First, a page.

**Download Help is Here Ohio Graphics HERE**

CLEVELAND, OH – Every day this week, the office of U.S. Senator Sherrod Brown (D-OH) is highlighting key victories for Ohio in the American Rescue Plan, critical legislation that will help Ohio recover from the ongoing COVID-19 pandemic.

Today, as part of the Help is Here Ohio series, Brown’s office is drawing attention to the multiemployer pension fix included in the plan. After a years-long fight alongside Ohio retirees, workers and businesses, Brown secured a fix for failing multiemployer pension plans in the American Rescue Plan. The failure of these plans would have had drastic consequences for the country’s economy, especially amid the economic downturn caused by the COVID-19 pandemic. Brown secured a version of his Butch Lewis Act in the COVID-19 rescue package, legislation named in honor of Butch Lewis, the former retired head of Teamsters Local 100 in southwest Ohio.

“Hundreds of thousands of Ohio retirees and workers can breathe easier knowing that the pensions they were promised will be there for them and their families. After years of fighting alongside Ohio retirees, workers and small businesses, we finally have a solution that will not only protect these pensions but will stimulate our local economies and prevent a major bailout that would have cost taxpayers hundreds of billions of dollars if we did nothing,” said Brown. “Instead, we’re honoring our commitment to the thousands of Ohioans who gave up wages at the bargaining table in exchange for the promise of a pension and the dignity of a secure retirement.”

On Friday, Brown hosted a virtual celebration with Ohio workers and retirees to discuss the importance of securing this fix in the American Rescue Plan, especially with the COVID-19 pandemic threatening to make the ongoing pension crisis even worse.

·       Read Cleveland.com’s coverage of Brown’s event HERE.

“It’s important to remember that we’re just ordinary people, we don’t make millions of dollars, so every bit of this money counts. This is huge to the economy: now we can go buy a car, we can do repairs to our house. We’re not going to do extravagant things, but at least we can live and support our families and our local economies, as well,” said Dana Vargo, activist and wife of a retired Teamster.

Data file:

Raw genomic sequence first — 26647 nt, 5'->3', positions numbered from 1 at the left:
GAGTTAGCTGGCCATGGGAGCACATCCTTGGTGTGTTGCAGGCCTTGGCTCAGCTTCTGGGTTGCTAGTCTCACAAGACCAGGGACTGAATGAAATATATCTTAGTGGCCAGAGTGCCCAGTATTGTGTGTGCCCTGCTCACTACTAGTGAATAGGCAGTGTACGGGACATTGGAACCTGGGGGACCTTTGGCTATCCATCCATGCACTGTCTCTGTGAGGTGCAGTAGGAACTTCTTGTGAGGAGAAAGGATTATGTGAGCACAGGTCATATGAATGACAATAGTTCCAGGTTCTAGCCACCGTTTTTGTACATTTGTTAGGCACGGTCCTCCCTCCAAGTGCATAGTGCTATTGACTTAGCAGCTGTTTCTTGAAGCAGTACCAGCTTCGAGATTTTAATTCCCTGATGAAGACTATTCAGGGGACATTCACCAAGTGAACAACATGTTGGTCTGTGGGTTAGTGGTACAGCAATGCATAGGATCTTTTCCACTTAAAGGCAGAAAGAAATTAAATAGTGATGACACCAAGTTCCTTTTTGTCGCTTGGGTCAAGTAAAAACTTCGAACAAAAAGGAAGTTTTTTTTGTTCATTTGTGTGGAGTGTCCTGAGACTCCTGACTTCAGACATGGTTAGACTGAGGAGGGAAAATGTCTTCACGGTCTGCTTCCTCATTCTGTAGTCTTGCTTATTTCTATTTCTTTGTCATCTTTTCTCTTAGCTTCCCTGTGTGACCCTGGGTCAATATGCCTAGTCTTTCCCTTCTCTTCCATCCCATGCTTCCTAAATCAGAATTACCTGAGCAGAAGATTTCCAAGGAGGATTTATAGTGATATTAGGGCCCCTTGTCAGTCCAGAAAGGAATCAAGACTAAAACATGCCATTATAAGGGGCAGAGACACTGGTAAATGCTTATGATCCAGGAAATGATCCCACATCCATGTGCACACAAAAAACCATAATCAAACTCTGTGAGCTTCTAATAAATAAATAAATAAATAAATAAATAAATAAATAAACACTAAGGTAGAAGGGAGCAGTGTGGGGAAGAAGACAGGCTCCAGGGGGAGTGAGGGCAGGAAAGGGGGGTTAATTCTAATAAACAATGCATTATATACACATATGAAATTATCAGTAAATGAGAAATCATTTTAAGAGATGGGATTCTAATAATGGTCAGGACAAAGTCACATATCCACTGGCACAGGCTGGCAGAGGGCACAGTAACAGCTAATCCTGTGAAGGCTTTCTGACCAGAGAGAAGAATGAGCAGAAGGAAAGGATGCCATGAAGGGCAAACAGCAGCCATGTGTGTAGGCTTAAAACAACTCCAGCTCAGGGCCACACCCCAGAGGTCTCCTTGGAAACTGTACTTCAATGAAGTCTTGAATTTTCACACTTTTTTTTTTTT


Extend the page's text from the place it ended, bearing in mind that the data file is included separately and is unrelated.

“I’m raising a family and to know that I have this security and that in the future, this is something I can rely on, it’s an amazing thing,” said Kate Hughes, an active worker at Bimbo Bakeries in Zanesville.

Brown’s Butch Lewis Act would:

·       Keep multiemployer pension plans solvent and well-funded for thirty years—with no cuts to the earned benefits of participants and beneficiaries;

·       Restore full benefits for retirees in plans that previously had to take cuts and increase the maximum Pension Benefit Guarantee Corporation (PBGC) insurance amount; and

·       Require each plan that receives assistance to file regular status reports with the PBGC and Congressional Committees, in order to prevent recurrence and to protect retirees’ benefits.

More on the Pension Crisis:

The pension crisis threatened the retirement of more than 1-1.5 million workers and retirees nationwide and put small businesses across the country in jeopardy. These truck drivers, carpenters, bakers and others worked hard all their lives and gave up raises at the bargaining table in order to put that money toward retirement for themselves and their families.

Numerous pension plans, including the Central States Pension Plan, the Bakers and Confectioners Pension Plan, and more were at risk of failure. If nothing was done to help the plans, they would have failed and retirees would have faced massive cuts to the benefits they earned over decades of work, through no fault of their own.

If the plans were allowed to fail, not only would they no longer be able to pay promised benefits, but taxpayers and small businesses would be at risk of having to pay billions because the PBGC would be on the hook for billions of dollars it cannot pay.

There are several causes for this crisis, including the fact that the economic collapse of 2008 devastated these plans and the people who depend on them. 

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